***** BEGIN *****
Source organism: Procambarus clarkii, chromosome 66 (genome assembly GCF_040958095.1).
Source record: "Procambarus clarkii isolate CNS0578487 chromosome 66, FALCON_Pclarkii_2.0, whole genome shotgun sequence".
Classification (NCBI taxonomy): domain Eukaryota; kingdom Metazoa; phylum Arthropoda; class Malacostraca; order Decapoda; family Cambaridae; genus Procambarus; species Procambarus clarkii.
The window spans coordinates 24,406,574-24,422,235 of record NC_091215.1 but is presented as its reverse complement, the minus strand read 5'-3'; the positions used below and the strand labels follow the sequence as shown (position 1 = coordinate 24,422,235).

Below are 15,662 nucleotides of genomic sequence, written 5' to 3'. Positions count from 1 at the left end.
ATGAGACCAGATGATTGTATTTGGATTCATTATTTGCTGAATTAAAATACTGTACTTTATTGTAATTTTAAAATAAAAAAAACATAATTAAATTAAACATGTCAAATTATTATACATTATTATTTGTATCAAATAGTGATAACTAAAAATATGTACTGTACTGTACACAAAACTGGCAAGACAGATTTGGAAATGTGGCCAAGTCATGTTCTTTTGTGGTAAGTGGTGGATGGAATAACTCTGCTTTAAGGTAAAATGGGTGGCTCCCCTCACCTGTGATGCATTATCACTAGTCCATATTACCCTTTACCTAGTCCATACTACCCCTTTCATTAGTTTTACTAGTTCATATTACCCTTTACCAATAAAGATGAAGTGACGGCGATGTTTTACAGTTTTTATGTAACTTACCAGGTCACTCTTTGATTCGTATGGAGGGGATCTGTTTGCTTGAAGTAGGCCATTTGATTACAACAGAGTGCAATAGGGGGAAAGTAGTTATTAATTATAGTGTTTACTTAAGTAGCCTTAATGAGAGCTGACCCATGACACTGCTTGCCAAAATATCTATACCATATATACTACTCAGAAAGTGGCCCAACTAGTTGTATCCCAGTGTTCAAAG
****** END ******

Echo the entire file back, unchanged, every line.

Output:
Source organism: Procambarus clarkii, chromosome 66 (genome assembly GCF_040958095.1).
Source record: "Procambarus clarkii isolate CNS0578487 chromosome 66, FALCON_Pclarkii_2.0, whole genome shotgun sequence".
Classification (NCBI taxonomy): domain Eukaryota; kingdom Metazoa; phylum Arthropoda; class Malacostraca; order Decapoda; family Cambaridae; genus Procambarus; species Procambarus clarkii.
The window spans coordinates 24,406,574-24,422,235 of record NC_091215.1 but is presented as its reverse complement, the minus strand read 5'-3'; the positions used below and the strand labels follow the sequence as shown (position 1 = coordinate 24,422,235).

Below are 15,662 nucleotides of genomic sequence, written 5' to 3'. Positions count from 1 at the left end.
ATGAGACCAGATGATTGTATTTGGATTCATTATTTGCTGAATTAAAATACTGTACTTTATTGTAATTTTAAAATAAAAAAAACATAATTAAATTAAACATGTCAAATTATTATACATTATTATTTGTATCAAATAGTGATAACTAAAAATATGTACTGTACTGTACACAAAACTGGCAAGACAGATTTGGAAATGTGGCCAAGTCATGTTCTTTTGTGGTAAGTGGTGGATGGAATAACTCTGCTTTAAGGTAAAATGGGTGGCTCCCCTCACCTGTGATGCATTATCACTAGTCCATATTACCCTTTACCTAGTCCATACTACCCCTTTCATTAGTTTTACTAGTTCATATTACCCTTTACCAATAAAGATGAAGTGACGGCGATGTTTTACAGTTTTTATGTAACTTACCAGGTCACTCTTTGATTCGTATGGAGGGGATCTGTTTGCTTGAAGTAGGCCATTTGATTACAACAGAGTGCAATAGGGGGAAAGTAGTTATTAATTATAGTGTTTACTTAAGTAGCCTTAATGAGAGCTGACCCATGACACTGCTTGCCAAAATATCTATACCATATATACTACTCAGAAAGTGGCCCAACTAGTTGTATCCCAGTGTTCAAAG